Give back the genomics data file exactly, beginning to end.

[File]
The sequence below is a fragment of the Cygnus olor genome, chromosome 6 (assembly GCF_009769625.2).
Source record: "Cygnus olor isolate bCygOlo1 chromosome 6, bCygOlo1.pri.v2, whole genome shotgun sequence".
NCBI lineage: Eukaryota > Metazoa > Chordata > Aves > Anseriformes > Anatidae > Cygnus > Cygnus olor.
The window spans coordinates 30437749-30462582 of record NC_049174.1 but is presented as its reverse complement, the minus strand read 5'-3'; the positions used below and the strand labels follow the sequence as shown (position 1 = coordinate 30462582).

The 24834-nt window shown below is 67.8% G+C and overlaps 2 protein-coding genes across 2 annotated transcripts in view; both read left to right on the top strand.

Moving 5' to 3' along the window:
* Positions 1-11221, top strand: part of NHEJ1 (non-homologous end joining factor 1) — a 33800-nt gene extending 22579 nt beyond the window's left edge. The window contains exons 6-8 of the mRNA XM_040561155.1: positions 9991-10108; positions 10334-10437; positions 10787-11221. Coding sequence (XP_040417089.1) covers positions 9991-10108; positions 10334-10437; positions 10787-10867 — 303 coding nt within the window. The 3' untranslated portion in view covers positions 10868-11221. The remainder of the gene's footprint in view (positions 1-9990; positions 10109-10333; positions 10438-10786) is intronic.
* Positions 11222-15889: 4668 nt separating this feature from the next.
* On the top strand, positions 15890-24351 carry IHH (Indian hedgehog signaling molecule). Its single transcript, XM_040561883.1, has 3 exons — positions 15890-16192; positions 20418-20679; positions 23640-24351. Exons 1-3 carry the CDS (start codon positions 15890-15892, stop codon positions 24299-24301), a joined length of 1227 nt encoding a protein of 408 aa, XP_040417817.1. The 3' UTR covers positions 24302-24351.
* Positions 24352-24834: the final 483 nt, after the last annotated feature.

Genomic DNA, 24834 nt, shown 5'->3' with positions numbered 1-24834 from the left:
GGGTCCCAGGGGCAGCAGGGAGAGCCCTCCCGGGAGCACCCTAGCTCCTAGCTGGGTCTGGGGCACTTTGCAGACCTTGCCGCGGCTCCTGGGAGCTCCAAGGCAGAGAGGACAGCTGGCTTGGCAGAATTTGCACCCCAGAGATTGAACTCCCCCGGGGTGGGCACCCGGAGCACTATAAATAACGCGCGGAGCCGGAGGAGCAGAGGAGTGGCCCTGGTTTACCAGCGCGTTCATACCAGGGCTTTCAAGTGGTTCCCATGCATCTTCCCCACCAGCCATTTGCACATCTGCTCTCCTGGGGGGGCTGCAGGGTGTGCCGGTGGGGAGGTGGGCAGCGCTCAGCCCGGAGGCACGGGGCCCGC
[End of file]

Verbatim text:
The sequence below is a fragment of the Cygnus olor genome, chromosome 6 (assembly GCF_009769625.2).
Source record: "Cygnus olor isolate bCygOlo1 chromosome 6, bCygOlo1.pri.v2, whole genome shotgun sequence".
NCBI lineage: Eukaryota > Metazoa > Chordata > Aves > Anseriformes > Anatidae > Cygnus > Cygnus olor.
The window spans coordinates 30437749-30462582 of record NC_049174.1 but is presented as its reverse complement, the minus strand read 5'-3'; the positions used below and the strand labels follow the sequence as shown (position 1 = coordinate 30462582).

The 24834-nt window shown below is 67.8% G+C and overlaps 2 protein-coding genes across 2 annotated transcripts in view; both read left to right on the top strand.

Moving 5' to 3' along the window:
* Positions 1-11221, top strand: part of NHEJ1 (non-homologous end joining factor 1) — a 33800-nt gene extending 22579 nt beyond the window's left edge. The window contains exons 6-8 of the mRNA XM_040561155.1: positions 9991-10108; positions 10334-10437; positions 10787-11221. Coding sequence (XP_040417089.1) covers positions 9991-10108; positions 10334-10437; positions 10787-10867 — 303 coding nt within the window. The 3' untranslated portion in view covers positions 10868-11221. The remainder of the gene's footprint in view (positions 1-9990; positions 10109-10333; positions 10438-10786) is intronic.
* Positions 11222-15889: 4668 nt separating this feature from the next.
* On the top strand, positions 15890-24351 carry IHH (Indian hedgehog signaling molecule). Its single transcript, XM_040561883.1, has 3 exons — positions 15890-16192; positions 20418-20679; positions 23640-24351. Exons 1-3 carry the CDS (start codon positions 15890-15892, stop codon positions 24299-24301), a joined length of 1227 nt encoding a protein of 408 aa, XP_040417817.1. The 3' UTR covers positions 24302-24351.
* Positions 24352-24834: the final 483 nt, after the last annotated feature.

Genomic DNA, 24834 nt, shown 5'->3' with positions numbered 1-24834 from the left:
GGGTCCCAGGGGCAGCAGGGAGAGCCCTCCCGGGAGCACCCTAGCTCCTAGCTGGGTCTGGGGCACTTTGCAGACCTTGCCGCGGCTCCTGGGAGCTCCAAGGCAGAGAGGACAGCTGGCTTGGCAGAATTTGCACCCCAGAGATTGAACTCCCCCGGGGTGGGCACCCGGAGCACTATAAATAACGCGCGGAGCCGGAGGAGCAGAGGAGTGGCCCTGGTTTACCAGCGCGTTCATACCAGGGCTTTCAAGTGGTTCCCATGCATCTTCCCCACCAGCCATTTGCACATCTGCTCTCCTGGGGGGGCTGCAGGGTGTGCCGGTGGGGAGGTGGGCAGCGCTCAGCCCGGAGGCACGGGGCCCGC